“With machine learning and artificial intelligence being at the core of the project, predicting your activities and finding something which ‘deviates from the norm’ can be difficult for even a person to figure out. When the new system goes live, being flagged up to the authorities would be as simple as making a few purchases online….”
Indeed. Today’s tech is being used to gradually erode privacy rights around the world, all in the name of security. There is a scene in that Minority Report that has stuck with me: Citizens in an apartment building are shown pausing their activities to passively accept the intrusion of spider-like spy-bots into their homes, upon their very faces even, then resuming where they left off as if such an incursion were perfectly normal. If we do not pay attention, one day it may become so.
Cynthia Murrell, May 25, 2016
May 25, 2016
In the 1990s, we were promised that virtual reality was a sure thing. While flying toaster screen savers and Pixar’s computer animation kept us distracted, virtual reality was forgotten until recent developments in the gaming industry, such as the semi-affordable Oculus Rift, made it available for the average person. Virtual reality has become so advanced that people are already saying it will change how we live.
Do not forget, however, that virtual reality is still fake. It is a reflection of the real world and no matter how high in definition the graphics are, it is not real. Uber Gizmo says that Google does not want to give its users a fake experience, rather “Google’s Focus Reportedly On AR, Not On VR”.
AR stands for augmented reality and Google has already experimented in the area. The Google Glass was an augmented reality headset, although it had a limited reach and appeal. The new Google Cardboard, however, is a VR platform that provides a cheaper alternative to expensive VR goggles. Google is heading into the augmented reality arena, because:
“Apparently the reason for going with augmented reality is because Google doesn’t think that the public will invest too much in virtual reality headsets, which in their current iteration are huge and chunky devices that can’t really be worn outside. This is versus augmented reality in which your phone could offer up such features, and not to mention the more svelte design of the Google Glass.”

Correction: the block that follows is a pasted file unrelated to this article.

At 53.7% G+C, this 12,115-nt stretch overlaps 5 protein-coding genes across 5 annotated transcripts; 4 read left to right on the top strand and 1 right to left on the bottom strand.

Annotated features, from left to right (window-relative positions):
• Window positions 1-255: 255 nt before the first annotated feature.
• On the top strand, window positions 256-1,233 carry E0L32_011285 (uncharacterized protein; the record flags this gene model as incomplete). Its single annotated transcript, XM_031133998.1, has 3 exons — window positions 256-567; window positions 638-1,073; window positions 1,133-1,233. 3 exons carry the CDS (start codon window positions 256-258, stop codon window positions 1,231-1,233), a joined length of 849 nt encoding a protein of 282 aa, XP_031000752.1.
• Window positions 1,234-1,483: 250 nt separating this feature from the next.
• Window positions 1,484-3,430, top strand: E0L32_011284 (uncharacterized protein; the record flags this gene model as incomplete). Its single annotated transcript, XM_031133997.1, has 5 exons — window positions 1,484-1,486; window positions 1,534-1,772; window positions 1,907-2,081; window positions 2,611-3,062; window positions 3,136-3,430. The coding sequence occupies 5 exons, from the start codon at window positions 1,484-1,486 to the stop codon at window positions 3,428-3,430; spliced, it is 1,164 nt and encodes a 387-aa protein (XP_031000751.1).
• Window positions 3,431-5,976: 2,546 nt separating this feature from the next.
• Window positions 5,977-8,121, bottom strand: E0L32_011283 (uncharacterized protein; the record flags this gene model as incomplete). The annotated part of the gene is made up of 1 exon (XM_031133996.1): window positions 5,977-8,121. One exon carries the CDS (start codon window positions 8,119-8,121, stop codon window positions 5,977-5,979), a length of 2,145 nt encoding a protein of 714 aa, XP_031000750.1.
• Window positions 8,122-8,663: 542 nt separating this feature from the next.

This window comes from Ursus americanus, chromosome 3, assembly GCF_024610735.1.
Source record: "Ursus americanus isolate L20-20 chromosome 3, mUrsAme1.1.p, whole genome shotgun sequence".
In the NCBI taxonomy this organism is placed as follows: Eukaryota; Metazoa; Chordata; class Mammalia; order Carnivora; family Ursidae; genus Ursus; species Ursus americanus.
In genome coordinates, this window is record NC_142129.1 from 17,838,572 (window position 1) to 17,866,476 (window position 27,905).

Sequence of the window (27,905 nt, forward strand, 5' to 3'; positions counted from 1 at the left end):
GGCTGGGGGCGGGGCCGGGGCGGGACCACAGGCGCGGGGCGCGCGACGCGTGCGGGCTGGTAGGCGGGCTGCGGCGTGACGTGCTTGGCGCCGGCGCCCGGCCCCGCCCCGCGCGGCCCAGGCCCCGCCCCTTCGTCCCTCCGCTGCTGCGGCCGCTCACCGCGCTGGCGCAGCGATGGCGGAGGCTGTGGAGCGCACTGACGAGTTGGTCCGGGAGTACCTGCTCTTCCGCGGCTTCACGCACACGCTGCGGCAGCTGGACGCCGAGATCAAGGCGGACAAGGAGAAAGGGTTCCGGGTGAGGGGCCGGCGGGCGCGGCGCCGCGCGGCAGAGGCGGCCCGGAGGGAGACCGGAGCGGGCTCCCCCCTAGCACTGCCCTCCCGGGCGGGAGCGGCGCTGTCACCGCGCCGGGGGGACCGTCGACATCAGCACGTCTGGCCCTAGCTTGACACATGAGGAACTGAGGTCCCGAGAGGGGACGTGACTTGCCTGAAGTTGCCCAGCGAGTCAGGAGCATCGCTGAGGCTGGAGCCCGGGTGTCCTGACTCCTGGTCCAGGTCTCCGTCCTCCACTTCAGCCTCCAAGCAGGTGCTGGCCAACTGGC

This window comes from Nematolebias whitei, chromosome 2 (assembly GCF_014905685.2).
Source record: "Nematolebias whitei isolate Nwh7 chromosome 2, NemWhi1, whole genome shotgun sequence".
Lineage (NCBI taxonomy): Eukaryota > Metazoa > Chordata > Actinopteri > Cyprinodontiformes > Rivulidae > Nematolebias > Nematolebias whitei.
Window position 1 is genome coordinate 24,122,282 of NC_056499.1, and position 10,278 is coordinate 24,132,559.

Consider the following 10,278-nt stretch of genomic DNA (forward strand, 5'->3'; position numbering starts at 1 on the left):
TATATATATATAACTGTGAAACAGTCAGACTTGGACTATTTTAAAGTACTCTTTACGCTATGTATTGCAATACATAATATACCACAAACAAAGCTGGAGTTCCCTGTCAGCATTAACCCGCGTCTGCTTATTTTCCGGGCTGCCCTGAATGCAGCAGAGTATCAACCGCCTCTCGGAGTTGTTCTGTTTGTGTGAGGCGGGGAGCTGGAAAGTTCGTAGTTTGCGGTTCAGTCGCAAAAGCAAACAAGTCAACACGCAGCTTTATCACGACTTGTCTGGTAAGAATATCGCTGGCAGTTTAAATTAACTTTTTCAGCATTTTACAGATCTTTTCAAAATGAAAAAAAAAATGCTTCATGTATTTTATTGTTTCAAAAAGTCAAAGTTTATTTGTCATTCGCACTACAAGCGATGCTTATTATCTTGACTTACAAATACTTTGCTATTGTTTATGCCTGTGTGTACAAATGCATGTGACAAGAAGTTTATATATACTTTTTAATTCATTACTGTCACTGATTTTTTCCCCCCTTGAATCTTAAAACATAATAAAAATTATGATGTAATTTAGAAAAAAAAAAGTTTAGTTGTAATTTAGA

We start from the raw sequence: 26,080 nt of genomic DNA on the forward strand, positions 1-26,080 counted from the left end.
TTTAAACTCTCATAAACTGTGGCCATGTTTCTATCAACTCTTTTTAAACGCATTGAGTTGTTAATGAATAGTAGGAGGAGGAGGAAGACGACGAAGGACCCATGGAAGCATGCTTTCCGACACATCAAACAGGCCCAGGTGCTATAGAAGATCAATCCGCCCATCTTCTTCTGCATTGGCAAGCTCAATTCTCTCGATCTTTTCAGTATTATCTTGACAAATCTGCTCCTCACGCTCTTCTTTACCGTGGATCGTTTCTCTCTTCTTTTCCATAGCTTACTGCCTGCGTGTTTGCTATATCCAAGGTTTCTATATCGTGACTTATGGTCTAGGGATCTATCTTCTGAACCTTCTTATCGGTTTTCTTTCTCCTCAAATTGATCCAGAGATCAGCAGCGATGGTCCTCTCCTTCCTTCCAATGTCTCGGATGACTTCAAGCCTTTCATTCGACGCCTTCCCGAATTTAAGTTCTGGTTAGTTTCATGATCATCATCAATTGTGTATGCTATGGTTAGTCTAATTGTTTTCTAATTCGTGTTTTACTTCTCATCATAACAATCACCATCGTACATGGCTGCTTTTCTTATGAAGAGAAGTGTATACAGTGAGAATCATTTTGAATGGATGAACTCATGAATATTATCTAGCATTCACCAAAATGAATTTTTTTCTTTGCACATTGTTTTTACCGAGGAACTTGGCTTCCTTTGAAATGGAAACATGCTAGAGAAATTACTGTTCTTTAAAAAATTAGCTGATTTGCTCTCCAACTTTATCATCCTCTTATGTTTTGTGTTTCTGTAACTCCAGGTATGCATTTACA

Virtual reality is simply the predecessor to augmented reality, similar to how motion capture techniques are replacing some live action special effects. It is another example of how we are at the start of something new, but it will take time to catch on.
May 24, 2016
The article on GlobeNewsWire titled Ex-Googler Startup DGraph Labs Raises US$1.1 Million in Seed Funding Round to Build Industry’s First Open Source, Native and Distributed Graph Database names Bain Capital Ventures and Blackbird Ventures as the main investors in the startup. Manish Jain, founder and CEO of DGraph, worked on Google’s Knowledge Graph Infrastructure for six years. He explains the technology,
“Graph data structures store objects and the relationships between them. In these data structures, the relationship is as important as the object. Graph databases are, therefore, designed to store the relationships as first class citizens… Accessing those connections is an efficient, constant-time operation that allows you to traverse millions of objects quickly. Many companies including Google, Facebook, Twitter, eBay, LinkedIn and Dropbox use graph databases to power their smart search engines and newsfeeds.”
Among the many applications of graph databases, the internet of thing, behavior analysis, medical and DNA research, and AI are included. So what is DGraph going to do with their fresh funds? Jain wants to focus on forging a talented team of engineers and developing the company’s core technology. He notes in the article that this sort of work is hardly the typical obstacle faced by a startup, but rather the focus of major tech companies like Google or Facebook.
Chelsea Kerwin, May 24, 2016
May 23, 2016
The Panama Papers have released an entire slew of scandals that sent out ripples we will be dealing with for years to come. It also strikes another notch in the power of software and that nothing is private anymore. But how were the Panama Papers leaked? Reuters reports that a “Small Australian Software Firm Helps Join The Dots On The Panama Papers”.
Nuix Pty Ltd. is a Sydney-based software development company that donated its document analysis program to the International Consortium of Investigative Journalists (ICIJ) to delve through the data from Mossack Fonseca, the Panamanian law firm that leaked the documents. Reporters have searched through the data for some time and discovered within the 2.6 terabytes the names of politicians and public figures with questionable offshore financial accounts.